Do you place your concerns aside and perform the notarization, or do you refuse the notarization based on what you consider an inability to properly ensure the identity of the signer?

To participate in this week’s “What Would You Do?” scenario, share your answer with the NNA Facebook Community. We may mention your response in next week’s Bulletin, when we offer the best possible answer(s) to this notarial challenge.

Related Articles:

The Notary Challenge: Matching faces to ID harder than you think

What Would You Do: A signer with no hands

How do I notarize for an Amish signer with no ID?

View All: Best Practices


Add your comment


19 Mar 2015

If the picture doesnt match then it cannot be notarized. A peek into gender reassignment will show you they have to live a full year as the other sex before surgery is performed. A legal name change would have already occurred though the gender would still say male they woul have their new legal female name. And would have updated photo to reflect their new appearance.

Marie Riggs

23 Mar 2015

I'd defer this situation to an attorney.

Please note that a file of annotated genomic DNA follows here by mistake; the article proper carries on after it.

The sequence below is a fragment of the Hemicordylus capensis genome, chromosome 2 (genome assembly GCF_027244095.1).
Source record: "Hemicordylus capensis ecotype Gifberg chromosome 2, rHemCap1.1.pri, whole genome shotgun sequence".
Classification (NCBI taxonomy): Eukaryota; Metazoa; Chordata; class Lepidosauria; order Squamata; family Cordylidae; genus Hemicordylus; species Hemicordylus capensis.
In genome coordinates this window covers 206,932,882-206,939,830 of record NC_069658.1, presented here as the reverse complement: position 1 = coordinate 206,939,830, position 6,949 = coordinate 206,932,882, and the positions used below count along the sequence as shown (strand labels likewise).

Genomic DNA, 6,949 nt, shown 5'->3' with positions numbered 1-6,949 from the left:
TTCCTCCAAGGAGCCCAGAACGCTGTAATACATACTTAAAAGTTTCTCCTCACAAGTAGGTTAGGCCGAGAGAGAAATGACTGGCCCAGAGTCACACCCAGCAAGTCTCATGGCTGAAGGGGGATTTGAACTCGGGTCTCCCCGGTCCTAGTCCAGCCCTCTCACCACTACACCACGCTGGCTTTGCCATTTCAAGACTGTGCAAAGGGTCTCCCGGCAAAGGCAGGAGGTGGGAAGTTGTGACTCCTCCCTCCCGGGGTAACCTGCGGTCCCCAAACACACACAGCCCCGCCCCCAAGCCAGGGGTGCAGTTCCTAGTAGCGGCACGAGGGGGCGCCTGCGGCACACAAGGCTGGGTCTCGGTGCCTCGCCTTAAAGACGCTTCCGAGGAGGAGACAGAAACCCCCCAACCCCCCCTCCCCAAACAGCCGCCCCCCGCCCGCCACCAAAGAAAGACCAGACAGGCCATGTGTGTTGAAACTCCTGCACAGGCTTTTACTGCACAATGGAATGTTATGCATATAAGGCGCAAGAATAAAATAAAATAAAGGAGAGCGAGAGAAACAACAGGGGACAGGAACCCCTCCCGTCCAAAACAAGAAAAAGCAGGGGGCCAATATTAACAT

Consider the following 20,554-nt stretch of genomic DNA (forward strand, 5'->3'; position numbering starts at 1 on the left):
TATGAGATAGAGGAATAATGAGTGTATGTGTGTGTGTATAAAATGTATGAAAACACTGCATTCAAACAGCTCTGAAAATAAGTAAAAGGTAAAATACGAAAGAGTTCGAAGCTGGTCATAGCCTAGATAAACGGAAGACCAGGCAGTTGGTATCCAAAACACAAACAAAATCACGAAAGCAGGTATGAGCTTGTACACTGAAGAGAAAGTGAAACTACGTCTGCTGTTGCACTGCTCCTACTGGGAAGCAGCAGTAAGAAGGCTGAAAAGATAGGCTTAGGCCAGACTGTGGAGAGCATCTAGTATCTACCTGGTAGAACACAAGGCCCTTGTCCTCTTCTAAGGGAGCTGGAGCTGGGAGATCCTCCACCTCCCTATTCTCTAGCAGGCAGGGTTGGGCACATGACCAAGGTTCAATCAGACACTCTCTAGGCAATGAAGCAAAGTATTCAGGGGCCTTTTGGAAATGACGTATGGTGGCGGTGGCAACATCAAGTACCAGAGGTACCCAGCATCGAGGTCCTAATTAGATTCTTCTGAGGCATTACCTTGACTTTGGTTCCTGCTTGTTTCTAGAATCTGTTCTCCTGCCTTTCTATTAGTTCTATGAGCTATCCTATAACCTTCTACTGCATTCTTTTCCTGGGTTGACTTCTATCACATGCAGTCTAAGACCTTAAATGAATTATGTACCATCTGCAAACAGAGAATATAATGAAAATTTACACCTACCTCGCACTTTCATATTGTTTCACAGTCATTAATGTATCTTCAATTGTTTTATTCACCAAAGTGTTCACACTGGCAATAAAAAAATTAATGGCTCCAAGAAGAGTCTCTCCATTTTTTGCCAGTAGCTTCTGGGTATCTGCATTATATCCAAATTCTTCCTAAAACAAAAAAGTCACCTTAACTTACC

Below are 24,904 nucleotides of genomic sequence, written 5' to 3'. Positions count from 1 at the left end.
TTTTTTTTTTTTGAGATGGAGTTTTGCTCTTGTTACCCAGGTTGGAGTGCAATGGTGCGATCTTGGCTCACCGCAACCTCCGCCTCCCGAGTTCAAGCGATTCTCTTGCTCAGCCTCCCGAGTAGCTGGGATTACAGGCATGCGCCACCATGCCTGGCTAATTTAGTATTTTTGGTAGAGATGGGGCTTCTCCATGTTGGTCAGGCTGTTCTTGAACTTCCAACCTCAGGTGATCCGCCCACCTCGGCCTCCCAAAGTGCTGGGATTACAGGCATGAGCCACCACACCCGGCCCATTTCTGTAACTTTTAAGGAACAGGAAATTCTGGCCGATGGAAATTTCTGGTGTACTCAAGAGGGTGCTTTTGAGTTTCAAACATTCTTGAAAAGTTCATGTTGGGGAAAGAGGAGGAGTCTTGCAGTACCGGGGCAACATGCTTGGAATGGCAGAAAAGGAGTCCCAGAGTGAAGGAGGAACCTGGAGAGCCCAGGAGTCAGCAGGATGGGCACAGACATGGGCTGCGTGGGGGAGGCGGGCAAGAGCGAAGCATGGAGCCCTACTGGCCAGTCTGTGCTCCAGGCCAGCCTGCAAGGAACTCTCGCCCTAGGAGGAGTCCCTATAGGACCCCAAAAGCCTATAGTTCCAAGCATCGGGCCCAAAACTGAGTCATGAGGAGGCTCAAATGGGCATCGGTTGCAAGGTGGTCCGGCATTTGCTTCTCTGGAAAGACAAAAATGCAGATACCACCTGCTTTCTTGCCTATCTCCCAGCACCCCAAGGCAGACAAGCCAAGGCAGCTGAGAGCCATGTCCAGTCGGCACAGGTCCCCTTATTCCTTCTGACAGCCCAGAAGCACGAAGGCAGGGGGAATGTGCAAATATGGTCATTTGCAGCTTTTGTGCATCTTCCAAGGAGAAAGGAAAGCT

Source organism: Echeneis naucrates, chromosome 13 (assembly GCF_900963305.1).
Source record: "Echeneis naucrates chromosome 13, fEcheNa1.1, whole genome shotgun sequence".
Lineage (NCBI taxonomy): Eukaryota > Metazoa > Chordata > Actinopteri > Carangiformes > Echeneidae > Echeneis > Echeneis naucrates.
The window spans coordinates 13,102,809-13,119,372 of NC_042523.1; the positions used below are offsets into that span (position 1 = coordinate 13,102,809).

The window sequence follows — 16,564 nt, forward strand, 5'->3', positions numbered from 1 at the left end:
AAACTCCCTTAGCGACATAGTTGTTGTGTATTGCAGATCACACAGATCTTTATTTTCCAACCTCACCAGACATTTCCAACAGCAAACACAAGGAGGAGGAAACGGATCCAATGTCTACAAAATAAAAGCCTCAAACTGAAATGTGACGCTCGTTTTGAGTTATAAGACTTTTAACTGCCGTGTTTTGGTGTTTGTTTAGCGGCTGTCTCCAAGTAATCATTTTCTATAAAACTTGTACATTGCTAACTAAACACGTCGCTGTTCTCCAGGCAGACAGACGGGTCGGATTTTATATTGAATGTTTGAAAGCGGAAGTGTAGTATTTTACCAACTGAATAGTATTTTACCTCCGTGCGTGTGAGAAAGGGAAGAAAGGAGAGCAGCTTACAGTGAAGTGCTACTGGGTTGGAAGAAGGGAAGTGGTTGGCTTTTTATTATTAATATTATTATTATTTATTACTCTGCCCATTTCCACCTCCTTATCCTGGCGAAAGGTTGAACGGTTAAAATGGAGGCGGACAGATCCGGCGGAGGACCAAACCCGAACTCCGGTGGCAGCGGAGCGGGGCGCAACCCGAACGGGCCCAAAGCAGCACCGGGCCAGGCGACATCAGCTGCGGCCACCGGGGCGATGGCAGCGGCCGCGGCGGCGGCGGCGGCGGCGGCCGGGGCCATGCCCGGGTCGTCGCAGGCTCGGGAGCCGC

23 Mar 2015

Regardless of what he or she looks like, the identification card is what is being used. I would have him or her sign what is on card. I am not the judge of the decisions.

Linda B Wade

23 Mar 2015

I would call the local office of County Tax Collector, or local Sheriff's office, and ask their policy for mis-matched drivers licenses. These offices should already have a policy, or state statute, because THEY issue or depend upon legal and useable drivers licenses: (A) rules to allow special need to obtain NEW license or photo ID; and (B) would know any state law enforcement rule for transgender ID -- e.g., when a police makes a stop he needs a true license photo ID. I think I will call my Sheriff's lieutenant son-in-law and check policy! This is an excellent question, NNA.